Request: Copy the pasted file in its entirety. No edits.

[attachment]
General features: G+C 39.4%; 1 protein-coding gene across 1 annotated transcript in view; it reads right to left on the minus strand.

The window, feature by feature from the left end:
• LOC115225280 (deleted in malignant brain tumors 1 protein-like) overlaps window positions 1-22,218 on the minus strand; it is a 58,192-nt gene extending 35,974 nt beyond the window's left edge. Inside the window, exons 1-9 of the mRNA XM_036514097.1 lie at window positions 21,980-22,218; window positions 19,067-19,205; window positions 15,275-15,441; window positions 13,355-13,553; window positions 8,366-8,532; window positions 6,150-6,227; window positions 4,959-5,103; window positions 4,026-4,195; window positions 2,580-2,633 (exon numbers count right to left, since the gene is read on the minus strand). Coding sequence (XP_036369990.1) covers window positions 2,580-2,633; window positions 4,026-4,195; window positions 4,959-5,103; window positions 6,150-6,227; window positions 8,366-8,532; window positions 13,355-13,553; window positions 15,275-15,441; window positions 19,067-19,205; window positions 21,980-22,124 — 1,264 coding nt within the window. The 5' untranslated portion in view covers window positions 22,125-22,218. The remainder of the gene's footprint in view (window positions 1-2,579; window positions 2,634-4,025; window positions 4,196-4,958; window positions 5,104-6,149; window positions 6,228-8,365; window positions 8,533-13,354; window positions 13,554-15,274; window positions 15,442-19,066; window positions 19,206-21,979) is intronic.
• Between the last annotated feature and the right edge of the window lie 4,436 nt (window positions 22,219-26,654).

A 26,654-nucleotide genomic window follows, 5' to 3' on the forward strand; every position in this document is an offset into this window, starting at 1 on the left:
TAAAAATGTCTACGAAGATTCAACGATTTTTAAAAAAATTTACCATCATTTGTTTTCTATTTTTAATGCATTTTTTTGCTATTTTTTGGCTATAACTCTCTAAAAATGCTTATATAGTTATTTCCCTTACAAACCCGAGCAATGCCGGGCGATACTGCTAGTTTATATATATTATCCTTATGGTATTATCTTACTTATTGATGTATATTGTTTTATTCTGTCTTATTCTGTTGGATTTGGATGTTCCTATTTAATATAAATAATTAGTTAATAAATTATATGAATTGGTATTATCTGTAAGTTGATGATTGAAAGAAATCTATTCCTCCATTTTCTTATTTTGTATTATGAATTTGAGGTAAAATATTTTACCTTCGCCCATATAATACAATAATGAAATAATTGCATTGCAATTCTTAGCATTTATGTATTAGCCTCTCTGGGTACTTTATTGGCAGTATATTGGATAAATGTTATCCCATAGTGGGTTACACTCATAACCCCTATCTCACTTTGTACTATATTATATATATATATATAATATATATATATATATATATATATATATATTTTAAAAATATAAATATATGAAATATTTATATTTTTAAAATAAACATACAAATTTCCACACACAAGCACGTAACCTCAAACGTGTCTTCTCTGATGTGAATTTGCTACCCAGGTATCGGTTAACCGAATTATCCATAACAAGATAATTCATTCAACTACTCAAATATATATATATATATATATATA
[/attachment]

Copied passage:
General features: G+C 39.4%; 1 protein-coding gene across 1 annotated transcript in view; it reads right to left on the minus strand.

The window, feature by feature from the left end:
• LOC115225280 (deleted in malignant brain tumors 1 protein-like) overlaps window positions 1-22,218 on the minus strand; it is a 58,192-nt gene extending 35,974 nt beyond the window's left edge. Inside the window, exons 1-9 of the mRNA XM_036514097.1 lie at window positions 21,980-22,218; window positions 19,067-19,205; window positions 15,275-15,441; window positions 13,355-13,553; window positions 8,366-8,532; window positions 6,150-6,227; window positions 4,959-5,103; window positions 4,026-4,195; window positions 2,580-2,633 (exon numbers count right to left, since the gene is read on the minus strand). Coding sequence (XP_036369990.1) covers window positions 2,580-2,633; window positions 4,026-4,195; window positions 4,959-5,103; window positions 6,150-6,227; window positions 8,366-8,532; window positions 13,355-13,553; window positions 15,275-15,441; window positions 19,067-19,205; window positions 21,980-22,124 — 1,264 coding nt within the window. The 5' untranslated portion in view covers window positions 22,125-22,218. The remainder of the gene's footprint in view (window positions 1-2,579; window positions 2,634-4,025; window positions 4,196-4,958; window positions 5,104-6,149; window positions 6,228-8,365; window positions 8,533-13,354; window positions 13,554-15,274; window positions 15,442-19,066; window positions 19,206-21,979) is intronic.
• Between the last annotated feature and the right edge of the window lie 4,436 nt (window positions 22,219-26,654).

A 26,654-nucleotide genomic window follows, 5' to 3' on the forward strand; every position in this document is an offset into this window, starting at 1 on the left:
TAAAAATGTCTACGAAGATTCAACGATTTTTAAAAAAATTTACCATCATTTGTTTTCTATTTTTAATGCATTTTTTTGCTATTTTTTGGCTATAACTCTCTAAAAATGCTTATATAGTTATTTCCCTTACAAACCCGAGCAATGCCGGGCGATACTGCTAGTTTATATATATTATCCTTATGGTATTATCTTACTTATTGATGTATATTGTTTTATTCTGTCTTATTCTGTTGGATTTGGATGTTCCTATTTAATATAAATAATTAGTTAATAAATTATATGAATTGGTATTATCTGTAAGTTGATGATTGAAAGAAATCTATTCCTCCATTTTCTTATTTTGTATTATGAATTTGAGGTAAAATATTTTACCTTCGCCCATATAATACAATAATGAAATAATTGCATTGCAATTCTTAGCATTTATGTATTAGCCTCTCTGGGTACTTTATTGGCAGTATATTGGATAAATGTTATCCCATAGTGGGTTACACTCATAACCCCTATCTCACTTTGTACTATATTATATATATATATATAATATATATATATATATATATATATATATATTTTAAAAATATAAATATATGAAATATTTATATTTTTAAAATAAACATACAAATTTCCACACACAAGCACGTAACCTCAAACGTGTCTTCTCTGATGTGAATTTGCTACCCAGGTATCGGTTAACCGAATTATCCATAACAAGATAATTCATTCAACTACTCAAATATATATATATATATATATATA